Promoting Nursing Honors Education Sustainability Through Best Practices

Saturday, 28 October 2017

Jennifer Wilson, DNP
The Houston J. and Florence A. Doswell College of Nursing, Texas Woman’s University, Dallas, TX, USA
Ellen B. Buckner, PhD
Ida V. Moffett School of Nursing, College of Health Scicences, Samford University, Birmingham, AL, USA
Carol L. Huston, DPA, MSN
School of Nursing, California State University Chico, Chico, CA, USA

Nursing honors programs provide faculty an excellent forum for developing and cultivating the next generation of nurse leaders, researchers, and scholars. In addition, with the guidance of faculty mentors, they equip nursing students with an early foundation for advanced practice. They also allow high-achieving students to gain early exposure to the roles and skills necessary to navigate contemporary healthcare challenges and to advance the nursing profession, in alignment with recommendations outlined in the Institute of Medicine’s Future of Nursing Report.

The challenges associated with effective nursing honors education, however, are complex, multifaceted, and widespread and a paucity of literature leaves leaders with limited guidance for developing or sustaining high-quality programs. In addition, nursing honors programs in the United States operate largely in silos, with few formal opportunities designated specifically for strategic collaboration among program leaders, which could significantly increase program success and scope of impact. In addition, while some programs thrive, many nursing honors programs struggle with sustainability.

This poster describes leadership strategies employed by a Scholar participating in the Sigma Theta Tau International (STTI) Experienced Nurse Faculty Leadership Academy (ENFLA) to address these challenges. The nursing honors program highlighted, located in the southwest region of the United States, experienced rapid and significant expansion in student numbers over a three-year period, accompanied by an increase in the depth, breadth, rigor, and quality of honors work and requirements. As the program thrived and yielded meaningful outcomes, with tangible benefits to students, faculty, the University, the College of Nursing, and to community partners, university leaders and administrators recognized the value of continued investment in the program. However, as resources in higher education became increasingly competitive, resource allocation failed to keep pace with the program’s growth, thereby jeopardizing program sustainability.

This purpose of this Scholar’s ENFLA project was to develop a plan for sustaining the existing nursing honors program across the university’s three campuses. Current best practices in nursing honors education served as the foundation for the project’s strategic imperatives. Preliminary initiatives included a comprehensive review of the literature, a contextual evaluation of the existing honors program, and alignment of the program’s mission, vision, and values with the University Honors Scholar Program, the College of Nursing, and the university at large. The data from these activities provided a foundation for securing the buy-in from key program stakeholders. These preliminary processes also provided valuable insight into the benefit and plethora of potential opportunities for faculty to thrive professionally and increase scholarly productivity through active engagement in honors education. Therefore, the project approached program sustainability from the perspective of faculty empowerment, which served as a primary foundational principle threaded into the project’s initiatives.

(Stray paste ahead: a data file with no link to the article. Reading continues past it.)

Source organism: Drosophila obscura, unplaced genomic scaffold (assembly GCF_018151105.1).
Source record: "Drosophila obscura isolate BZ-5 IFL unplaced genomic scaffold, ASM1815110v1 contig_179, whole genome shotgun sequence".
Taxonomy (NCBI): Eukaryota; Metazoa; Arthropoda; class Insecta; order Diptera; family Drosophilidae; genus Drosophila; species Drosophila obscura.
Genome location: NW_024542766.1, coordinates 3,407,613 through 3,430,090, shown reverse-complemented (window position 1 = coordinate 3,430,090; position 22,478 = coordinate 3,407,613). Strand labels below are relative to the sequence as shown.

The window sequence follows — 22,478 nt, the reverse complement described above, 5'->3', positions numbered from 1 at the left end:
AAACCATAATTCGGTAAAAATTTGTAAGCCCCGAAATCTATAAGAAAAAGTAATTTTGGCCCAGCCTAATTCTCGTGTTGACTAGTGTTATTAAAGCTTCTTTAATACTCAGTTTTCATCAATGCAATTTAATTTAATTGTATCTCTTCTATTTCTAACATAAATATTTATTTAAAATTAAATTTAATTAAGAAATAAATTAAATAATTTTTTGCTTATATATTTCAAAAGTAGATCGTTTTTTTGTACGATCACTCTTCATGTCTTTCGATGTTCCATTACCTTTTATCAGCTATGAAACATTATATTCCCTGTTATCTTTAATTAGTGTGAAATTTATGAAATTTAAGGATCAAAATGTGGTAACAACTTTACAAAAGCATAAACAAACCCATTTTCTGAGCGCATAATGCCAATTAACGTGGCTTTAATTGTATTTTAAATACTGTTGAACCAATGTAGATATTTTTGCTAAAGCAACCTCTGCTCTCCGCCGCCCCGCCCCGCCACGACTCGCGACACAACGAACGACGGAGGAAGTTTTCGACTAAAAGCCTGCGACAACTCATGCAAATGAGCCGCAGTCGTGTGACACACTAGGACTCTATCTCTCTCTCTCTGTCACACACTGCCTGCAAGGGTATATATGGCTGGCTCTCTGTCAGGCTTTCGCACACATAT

The success of strategic initiatives to promote sustainability relied on assembling and coalescing a team of nursing faculty across campuses. Early project activities provided clarity that the nursing honors program’s sustainability relied on significant changes in the areas of faculty workload structure and recognition, ongoing faculty development, exploration of program funding sources, and the development of a new nursing honors curriculum. Specific program initiatives sought to promote efficient utilization of resources, increase productivity, and to yield increased mutually beneficial outcomes.

ENFLA project outcomes brought university recognition to the College of Nursing as successful strategic initiatives were adopted and integrated into the university’s honors scholar program. The project’s key concepts, strategies for promoting sustainability, project outcomes, and recommendations for other honors leaders are described. Looking to the future and ideas for strengthening nursing honors education are addressed, including the development of collaborative initiatives that provide resources and a supportive network to empower nursing leaders and students in honors education.